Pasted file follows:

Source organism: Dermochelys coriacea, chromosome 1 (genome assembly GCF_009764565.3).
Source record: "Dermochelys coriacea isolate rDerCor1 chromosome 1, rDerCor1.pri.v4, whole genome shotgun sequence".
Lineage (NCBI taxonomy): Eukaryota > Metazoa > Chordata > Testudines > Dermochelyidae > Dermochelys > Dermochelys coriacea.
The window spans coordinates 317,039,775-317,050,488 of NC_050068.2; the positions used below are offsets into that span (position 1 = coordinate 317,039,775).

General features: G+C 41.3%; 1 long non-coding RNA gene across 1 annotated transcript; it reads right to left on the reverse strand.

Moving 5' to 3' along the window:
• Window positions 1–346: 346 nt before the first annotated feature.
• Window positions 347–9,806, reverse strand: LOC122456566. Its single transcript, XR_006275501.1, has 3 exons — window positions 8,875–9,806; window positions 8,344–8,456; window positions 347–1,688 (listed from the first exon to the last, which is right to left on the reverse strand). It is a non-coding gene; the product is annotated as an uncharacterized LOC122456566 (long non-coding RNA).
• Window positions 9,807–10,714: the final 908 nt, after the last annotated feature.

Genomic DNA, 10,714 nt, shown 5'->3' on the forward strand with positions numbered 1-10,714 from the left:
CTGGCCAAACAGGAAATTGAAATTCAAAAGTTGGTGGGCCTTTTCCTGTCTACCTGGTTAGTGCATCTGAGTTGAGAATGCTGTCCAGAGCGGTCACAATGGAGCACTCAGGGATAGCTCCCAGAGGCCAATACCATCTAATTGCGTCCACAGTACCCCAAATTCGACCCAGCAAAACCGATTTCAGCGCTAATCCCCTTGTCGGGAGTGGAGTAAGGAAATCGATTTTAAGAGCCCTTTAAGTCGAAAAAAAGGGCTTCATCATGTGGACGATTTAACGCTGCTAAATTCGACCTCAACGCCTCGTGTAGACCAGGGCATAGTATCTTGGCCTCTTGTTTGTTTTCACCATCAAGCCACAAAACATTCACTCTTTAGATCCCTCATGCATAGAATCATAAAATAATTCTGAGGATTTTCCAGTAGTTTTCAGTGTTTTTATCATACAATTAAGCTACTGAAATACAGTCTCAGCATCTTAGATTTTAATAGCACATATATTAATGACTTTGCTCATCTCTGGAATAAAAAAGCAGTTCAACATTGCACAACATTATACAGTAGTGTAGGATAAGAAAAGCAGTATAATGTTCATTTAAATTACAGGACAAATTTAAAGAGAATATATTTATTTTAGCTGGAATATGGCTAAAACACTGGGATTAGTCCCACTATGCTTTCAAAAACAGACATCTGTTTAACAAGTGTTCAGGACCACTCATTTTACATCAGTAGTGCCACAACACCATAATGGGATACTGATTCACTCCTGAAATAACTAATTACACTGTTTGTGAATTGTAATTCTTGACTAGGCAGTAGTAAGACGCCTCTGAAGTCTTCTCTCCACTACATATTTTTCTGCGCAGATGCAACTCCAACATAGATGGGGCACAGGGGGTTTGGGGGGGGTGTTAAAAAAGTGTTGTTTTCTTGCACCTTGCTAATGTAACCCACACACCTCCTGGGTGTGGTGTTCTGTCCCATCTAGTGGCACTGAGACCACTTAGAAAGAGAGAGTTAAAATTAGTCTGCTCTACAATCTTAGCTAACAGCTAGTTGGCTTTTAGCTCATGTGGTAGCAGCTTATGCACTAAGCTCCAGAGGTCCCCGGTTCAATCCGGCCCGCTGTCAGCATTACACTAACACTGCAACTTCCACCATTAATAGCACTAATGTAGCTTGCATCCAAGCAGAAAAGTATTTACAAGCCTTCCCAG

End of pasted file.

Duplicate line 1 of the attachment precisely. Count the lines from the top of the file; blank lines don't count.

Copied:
Source organism: Dermochelys coriacea, chromosome 1 (genome assembly GCF_009764565.3).